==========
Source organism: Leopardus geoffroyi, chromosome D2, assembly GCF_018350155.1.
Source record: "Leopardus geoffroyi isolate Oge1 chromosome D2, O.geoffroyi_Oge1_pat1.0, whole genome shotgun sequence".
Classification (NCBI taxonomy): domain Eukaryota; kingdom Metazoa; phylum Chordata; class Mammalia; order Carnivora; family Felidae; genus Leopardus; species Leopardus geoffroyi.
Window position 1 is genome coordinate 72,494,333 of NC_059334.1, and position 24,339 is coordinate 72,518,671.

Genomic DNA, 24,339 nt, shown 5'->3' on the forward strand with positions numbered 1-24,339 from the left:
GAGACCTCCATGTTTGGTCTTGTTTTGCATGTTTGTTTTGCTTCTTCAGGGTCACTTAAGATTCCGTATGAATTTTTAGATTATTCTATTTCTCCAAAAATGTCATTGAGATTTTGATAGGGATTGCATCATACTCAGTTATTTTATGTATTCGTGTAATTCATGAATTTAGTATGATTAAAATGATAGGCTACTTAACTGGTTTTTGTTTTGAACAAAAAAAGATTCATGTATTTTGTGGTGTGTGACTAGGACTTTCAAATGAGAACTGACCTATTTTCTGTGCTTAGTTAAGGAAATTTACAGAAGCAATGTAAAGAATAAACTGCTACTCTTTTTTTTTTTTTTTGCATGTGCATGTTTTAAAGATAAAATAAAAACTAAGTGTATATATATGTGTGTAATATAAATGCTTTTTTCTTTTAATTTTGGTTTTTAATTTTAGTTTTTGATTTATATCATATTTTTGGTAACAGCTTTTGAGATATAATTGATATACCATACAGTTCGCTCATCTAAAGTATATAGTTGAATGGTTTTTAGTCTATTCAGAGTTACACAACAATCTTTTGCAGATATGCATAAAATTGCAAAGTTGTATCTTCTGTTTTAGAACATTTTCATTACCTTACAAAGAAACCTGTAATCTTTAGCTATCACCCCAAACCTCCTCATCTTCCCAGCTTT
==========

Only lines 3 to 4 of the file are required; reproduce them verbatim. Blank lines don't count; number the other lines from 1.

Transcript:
Classification (NCBI taxonomy): domain Eukaryota; kingdom Metazoa; phylum Chordata; class Mammalia; order Carnivora; family Felidae; genus Leopardus; species Leopardus geoffroyi.
Window position 1 is genome coordinate 72,494,333 of NC_059334.1, and position 24,339 is coordinate 72,518,671.